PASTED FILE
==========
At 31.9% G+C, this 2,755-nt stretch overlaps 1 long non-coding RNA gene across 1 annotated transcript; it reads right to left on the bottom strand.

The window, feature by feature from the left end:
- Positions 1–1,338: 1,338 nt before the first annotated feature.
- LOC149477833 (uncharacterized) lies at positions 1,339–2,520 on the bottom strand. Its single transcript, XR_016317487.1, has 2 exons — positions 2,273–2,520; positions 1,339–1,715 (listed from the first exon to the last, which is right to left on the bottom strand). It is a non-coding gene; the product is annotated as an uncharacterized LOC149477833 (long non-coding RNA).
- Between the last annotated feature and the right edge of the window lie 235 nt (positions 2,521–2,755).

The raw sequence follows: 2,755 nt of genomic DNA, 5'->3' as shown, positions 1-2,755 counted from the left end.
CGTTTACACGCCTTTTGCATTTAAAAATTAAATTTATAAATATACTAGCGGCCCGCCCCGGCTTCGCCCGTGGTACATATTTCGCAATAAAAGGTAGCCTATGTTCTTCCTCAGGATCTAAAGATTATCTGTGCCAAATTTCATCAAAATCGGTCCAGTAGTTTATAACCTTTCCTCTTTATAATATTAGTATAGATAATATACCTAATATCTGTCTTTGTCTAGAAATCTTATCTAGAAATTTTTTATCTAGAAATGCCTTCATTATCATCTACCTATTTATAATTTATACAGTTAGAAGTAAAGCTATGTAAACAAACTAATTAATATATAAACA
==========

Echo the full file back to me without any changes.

At 31.9% G+C, this 2,755-nt stretch overlaps 1 long non-coding RNA gene across 1 annotated transcript; it reads right to left on the bottom strand.

The window, feature by feature from the left end:
- Positions 1–1,338: 1,338 nt before the first annotated feature.
- LOC149477833 (uncharacterized) lies at positions 1,339–2,520 on the bottom strand. Its single transcript, XR_016317487.1, has 2 exons — positions 2,273–2,520; positions 1,339–1,715 (listed from the first exon to the last, which is right to left on the bottom strand). It is a non-coding gene; the product is annotated as an uncharacterized LOC149477833 (long non-coding RNA).
- Between the last annotated feature and the right edge of the window lie 235 nt (positions 2,521–2,755).

The raw sequence follows: 2,755 nt of genomic DNA, 5'->3' as shown, positions 1-2,755 counted from the left end.
CGTTTACACGCCTTTTGCATTTAAAAATTAAATTTATAAATATACTAGCGGCCCGCCCCGGCTTCGCCCGTGGTACATATTTCGCAATAAAAGGTAGCCTATGTTCTTCCTCAGGATCTAAAGATTATCTGTGCCAAATTTCATCAAAATCGGTCCAGTAGTTTATAACCTTTCCTCTTTATAATATTAGTATAGATAATATACCTAATATCTGTCTTTGTCTAGAAATCTTATCTAGAAATTTTTTATCTAGAAATGCCTTCATTATCATCTACCTATTTATAATTTATACAGTTAGAAGTAAAGCTATGTAAACAAACTAATTAATATATAAACA